Some suggest that this middle-class discontent threatens President Xi Jinping’s broader position and economic vision and indicates that the United States holds the advantage in the trade dispute with China. But the middle class’ views which are the foundation of Chinese public opinion more generally might be poised to turn in the Communist Party’s favor.

The interdependency between emerging economies and developed economies could thwart latent demand in major manufacturing centers, specifically in Southeast Asia. India will continue to be a major textile production center catering to huge domestic market. However, imports from China, Bangladesh are causing disturbance in supply chain however Government of India taking corrective steps and lot of favorable initiatives taken by Ministry of Textiles Government of India to improve production synergies and textile business model.

For more than half a century, Middle Eastern governments have used oil wealth to fund a system of economic patronage. These governments derive a substantial portion of their revenue from selling off national resources or bargaining for foreign backing rather than extracting taxes from citizens. In some countries, such as Saudi Arabia and the United Arab Emirates (UAE), the revenue has come from the sale of domestic oil resources; in others, such as Egypt and Jordan, they have come in the form of transfers from regional patrons with oil wealth. Throughout the Middle East, governments have used oil resources to fund stable jobs, education, and health care, and in return, leaders have received political submission. But as oil prices have remained low and the region’s demographics have shifted, that basic tradeoff has begun to seem unsustainable. Without the revenue necessary to continue feeding bloated, inefficient systems, governments are struggling to hold up their end of the bargain. Their primary source of political legitimacy is slipping away.

Middle East continuous to be a big consumer on textiles based on imports, major exporting countries to Middle East China, South Korea, Indonesia, Turkey, India, Pakistan etc and as the Middle East Economy is affected Textile Business also equally effected. However improving oil prices are bringing lot of relief, however it will take time as economy is adversely effected for last few years.

However, textile has to constantly do innovations and research should be the integrated part of textile industry today, investment of quality control should be every day’s assignment and new opportunity which are coming up such as Defense Textile, huge requirement of Camouflage Fabrics as size of Armed Forces increasing all over the world and for the safety of Armed Forces Personnel’s Camouflage Fabrics is must. Similarly coated fabrics, industry textiles have become very huge markets now. Application of textiles in medical sector, construction industry is getting increase every day.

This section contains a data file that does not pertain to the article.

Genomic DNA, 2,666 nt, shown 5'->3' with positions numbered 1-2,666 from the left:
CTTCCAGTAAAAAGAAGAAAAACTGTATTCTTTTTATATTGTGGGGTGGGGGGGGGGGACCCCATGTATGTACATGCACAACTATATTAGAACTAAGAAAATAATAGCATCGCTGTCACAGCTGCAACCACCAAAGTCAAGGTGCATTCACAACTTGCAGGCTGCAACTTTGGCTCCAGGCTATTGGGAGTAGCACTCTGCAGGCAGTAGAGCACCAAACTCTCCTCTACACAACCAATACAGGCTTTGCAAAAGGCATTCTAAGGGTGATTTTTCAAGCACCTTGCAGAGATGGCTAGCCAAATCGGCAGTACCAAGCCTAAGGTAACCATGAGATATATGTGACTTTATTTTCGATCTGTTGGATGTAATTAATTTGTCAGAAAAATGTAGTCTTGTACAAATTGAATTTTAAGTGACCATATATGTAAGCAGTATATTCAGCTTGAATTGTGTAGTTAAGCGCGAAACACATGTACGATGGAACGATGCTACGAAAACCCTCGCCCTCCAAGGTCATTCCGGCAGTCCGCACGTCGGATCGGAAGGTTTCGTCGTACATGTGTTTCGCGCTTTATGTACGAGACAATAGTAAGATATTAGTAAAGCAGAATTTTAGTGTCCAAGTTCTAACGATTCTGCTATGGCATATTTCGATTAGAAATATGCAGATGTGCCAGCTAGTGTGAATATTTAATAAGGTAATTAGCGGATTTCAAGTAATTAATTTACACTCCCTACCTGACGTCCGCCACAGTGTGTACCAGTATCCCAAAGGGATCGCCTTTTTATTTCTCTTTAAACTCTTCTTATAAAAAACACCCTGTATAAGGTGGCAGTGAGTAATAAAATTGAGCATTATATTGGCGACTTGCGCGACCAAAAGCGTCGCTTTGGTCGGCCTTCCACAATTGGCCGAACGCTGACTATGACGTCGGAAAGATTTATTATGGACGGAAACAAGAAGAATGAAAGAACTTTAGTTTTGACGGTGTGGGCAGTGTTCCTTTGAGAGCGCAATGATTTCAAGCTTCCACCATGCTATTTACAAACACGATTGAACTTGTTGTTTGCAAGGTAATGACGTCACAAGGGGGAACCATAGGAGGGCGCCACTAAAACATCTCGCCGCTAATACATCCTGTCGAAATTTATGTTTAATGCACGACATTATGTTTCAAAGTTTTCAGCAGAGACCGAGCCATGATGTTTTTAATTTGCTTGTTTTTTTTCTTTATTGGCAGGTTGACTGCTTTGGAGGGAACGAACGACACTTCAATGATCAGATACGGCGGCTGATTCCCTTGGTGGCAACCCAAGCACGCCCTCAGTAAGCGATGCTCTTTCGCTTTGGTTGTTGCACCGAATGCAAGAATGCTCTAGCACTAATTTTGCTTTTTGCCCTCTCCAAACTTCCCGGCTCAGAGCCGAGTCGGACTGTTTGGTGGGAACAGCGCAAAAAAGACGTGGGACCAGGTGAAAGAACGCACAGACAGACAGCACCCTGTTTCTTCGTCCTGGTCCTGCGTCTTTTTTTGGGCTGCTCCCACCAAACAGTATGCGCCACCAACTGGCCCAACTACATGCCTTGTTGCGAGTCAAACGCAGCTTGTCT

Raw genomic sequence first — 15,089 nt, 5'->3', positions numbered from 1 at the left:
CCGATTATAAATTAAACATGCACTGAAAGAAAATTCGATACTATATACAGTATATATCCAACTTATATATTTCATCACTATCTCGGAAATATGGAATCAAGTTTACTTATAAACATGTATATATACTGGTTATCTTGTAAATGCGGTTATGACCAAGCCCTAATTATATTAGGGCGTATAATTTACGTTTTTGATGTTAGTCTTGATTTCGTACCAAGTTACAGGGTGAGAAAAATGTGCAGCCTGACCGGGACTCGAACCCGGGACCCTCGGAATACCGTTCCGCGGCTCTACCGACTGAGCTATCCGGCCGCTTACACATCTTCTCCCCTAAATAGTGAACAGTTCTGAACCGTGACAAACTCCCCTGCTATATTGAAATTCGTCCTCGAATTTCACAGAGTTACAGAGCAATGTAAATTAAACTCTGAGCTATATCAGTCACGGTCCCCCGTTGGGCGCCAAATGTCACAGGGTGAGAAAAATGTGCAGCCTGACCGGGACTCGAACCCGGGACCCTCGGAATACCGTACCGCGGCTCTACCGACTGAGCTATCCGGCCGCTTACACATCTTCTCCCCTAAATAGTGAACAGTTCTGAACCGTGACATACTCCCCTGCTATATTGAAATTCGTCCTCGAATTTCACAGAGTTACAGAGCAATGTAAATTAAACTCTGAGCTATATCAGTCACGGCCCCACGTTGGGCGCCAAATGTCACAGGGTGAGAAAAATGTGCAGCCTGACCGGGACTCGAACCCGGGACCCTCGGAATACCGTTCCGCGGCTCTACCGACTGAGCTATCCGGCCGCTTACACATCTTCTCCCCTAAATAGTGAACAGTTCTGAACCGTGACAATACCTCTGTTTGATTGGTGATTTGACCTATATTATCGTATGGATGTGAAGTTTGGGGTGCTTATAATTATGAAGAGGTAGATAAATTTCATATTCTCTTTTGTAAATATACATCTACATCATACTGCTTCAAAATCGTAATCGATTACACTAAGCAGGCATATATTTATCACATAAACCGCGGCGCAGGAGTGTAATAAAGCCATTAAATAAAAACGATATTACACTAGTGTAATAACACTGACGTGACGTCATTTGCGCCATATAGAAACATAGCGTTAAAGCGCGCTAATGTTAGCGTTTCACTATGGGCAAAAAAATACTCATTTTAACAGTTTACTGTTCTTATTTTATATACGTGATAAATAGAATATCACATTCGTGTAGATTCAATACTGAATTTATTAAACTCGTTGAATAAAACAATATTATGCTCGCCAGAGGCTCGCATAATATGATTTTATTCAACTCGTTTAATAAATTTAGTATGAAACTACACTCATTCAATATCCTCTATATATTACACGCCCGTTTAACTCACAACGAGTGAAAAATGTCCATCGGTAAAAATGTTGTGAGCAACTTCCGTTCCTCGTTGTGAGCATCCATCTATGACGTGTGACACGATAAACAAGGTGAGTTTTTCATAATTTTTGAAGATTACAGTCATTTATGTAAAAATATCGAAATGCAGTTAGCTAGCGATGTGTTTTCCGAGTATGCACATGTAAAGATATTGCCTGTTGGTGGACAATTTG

The good news: Solid relationships with the entire value chain with constant communication mitigate risk on volatile prices.

The textile and apparel industry is buyer-driven and dominated by retailers, brands and sourcing companies. Retailers demand more full-package service from their suppliers, but they are reluctant to pay for additional services.

It is important in today‘s business environment to select customers who see you as partners. While prices are key in our industry, they cannot be the only criteria for a successful long-term business relationship. Reliability, expertise, quality and service are more important than prices.

Very critically if review of experiences we can very confidently say that the quality manufacturers who have followed high standard of manufacturing & innovation are still selling very well and expanding their capacities and they are very much out of any depressing situation. The Rapid pace of Economic integration among various countries has made Trade Relationship increasingly complex.

Today Global Trade has become a very complex exercise which requires tremendous study of trends, forecasting, political situation study and economical study as well before taking major business decisions.
Global Trade situations are getting more complicated every day because recession in various countries ultimately resulting in currency fluctuation. In spite of all these the business has to go on, trade has to go on and human beings will continue to wear clothes.

As one of my professor told me as long as child is born naked textile industry’s future is bright. Some of the figures down are examples, how in spite of difficult times business is going. Therefore, style of business may change, conducting effective business and trade may add Additional norms to survive and do well in critical times. Annual growth rate).

E-Commerce platform are turning out to be a big blessing for Textile Industry online sale is improving everyday this is eliminating middle man. We are observing great transformations in Amazon, Flipkart, Snapdeal, Shopclues and many other small platforms. This is also helping small manufacturers producing high quality stuffs.

Current times are tough but we have seen much harder times in the past.

Sourced & Compiled by:
Mr. Arvind Sinha
CEO & Chief Advisor
M/s. Business Advisors Group, Mumbai
Cell No. 9820062612